A small dose of the impotence drug Viagra helped hamsters recover more quickly from “jet lag,” according to a study published this week in the Early Edition of PNAS.

Researcher Patricia Agostino and her colleagues injected hamsters with sildenafil, the active ingredient in Viagra, at night before turning on bright lights six hours earlier than normal – giving them a man-made dose of jet lag.

The authors then observed how the hamsters adjusted to the change by noting how soon they began running in their exercise wheels.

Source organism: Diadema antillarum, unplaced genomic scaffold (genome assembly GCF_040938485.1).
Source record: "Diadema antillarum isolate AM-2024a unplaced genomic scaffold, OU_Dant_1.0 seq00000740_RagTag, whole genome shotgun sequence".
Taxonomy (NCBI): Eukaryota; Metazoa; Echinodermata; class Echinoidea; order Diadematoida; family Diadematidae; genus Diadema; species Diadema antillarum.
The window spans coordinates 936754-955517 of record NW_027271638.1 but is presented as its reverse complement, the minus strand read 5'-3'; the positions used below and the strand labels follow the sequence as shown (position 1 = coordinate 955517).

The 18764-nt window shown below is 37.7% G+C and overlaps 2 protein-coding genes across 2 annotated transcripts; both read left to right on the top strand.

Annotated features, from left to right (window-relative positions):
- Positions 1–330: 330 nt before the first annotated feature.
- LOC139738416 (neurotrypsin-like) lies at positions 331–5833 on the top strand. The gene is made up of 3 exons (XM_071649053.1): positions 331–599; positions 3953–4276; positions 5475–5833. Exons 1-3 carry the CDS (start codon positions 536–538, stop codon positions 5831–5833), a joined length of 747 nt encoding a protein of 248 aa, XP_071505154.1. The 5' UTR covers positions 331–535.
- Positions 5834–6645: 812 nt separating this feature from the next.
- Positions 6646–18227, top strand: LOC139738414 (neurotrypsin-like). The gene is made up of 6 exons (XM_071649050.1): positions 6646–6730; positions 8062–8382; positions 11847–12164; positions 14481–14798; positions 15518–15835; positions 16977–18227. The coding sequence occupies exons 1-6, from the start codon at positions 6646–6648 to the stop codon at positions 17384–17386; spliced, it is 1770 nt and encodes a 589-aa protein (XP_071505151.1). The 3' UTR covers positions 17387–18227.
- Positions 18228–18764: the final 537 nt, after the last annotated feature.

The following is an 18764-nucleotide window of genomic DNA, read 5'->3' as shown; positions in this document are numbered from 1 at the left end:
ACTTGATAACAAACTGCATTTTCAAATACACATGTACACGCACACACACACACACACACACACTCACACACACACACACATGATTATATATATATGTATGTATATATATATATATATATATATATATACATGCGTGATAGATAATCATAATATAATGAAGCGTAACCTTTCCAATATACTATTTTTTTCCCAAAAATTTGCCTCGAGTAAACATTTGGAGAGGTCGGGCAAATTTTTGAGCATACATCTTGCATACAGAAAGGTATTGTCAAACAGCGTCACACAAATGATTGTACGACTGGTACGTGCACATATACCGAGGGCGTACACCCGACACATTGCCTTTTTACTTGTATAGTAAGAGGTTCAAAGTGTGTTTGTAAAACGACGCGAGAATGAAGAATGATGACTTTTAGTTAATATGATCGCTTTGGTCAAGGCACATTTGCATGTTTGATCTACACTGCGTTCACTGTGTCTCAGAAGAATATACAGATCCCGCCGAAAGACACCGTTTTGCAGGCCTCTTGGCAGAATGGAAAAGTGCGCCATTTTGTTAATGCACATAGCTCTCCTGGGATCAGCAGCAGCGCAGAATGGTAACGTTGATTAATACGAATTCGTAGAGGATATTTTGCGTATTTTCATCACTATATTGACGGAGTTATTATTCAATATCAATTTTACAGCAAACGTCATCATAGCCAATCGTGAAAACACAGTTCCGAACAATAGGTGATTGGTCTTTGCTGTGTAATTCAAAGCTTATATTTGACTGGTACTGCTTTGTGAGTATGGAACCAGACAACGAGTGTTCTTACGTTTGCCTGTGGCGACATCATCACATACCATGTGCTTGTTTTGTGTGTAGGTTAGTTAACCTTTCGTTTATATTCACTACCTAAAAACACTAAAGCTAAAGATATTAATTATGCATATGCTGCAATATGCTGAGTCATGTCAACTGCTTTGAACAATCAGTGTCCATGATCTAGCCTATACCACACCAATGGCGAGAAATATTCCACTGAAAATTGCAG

Sildenafil-injected hamsters recovered from the jet lag 25-50 percent more quickly than the animals that were not given the drug.

The drug, however, only worked when applied before an advance in the light/dark cycle, equivalent to an eastbound flight. It did not work in the reverse or what would be the equivalent of a westbound flight.

Based on the study's findings, scientists said frequent flyers and shift workers could benefit from moderate doses of sildenafil.

Sildenafil was originally developed for the treatment of high blood pressure and angina. It works by interfering with an enzyme that reduces levels of the naturally occurring compound, cyclic guanine monophosphate (cGMP).

In the brain, cGMP has a function in a signaling pathway that regulates the circadian cycle, also known as the body’s daily clock.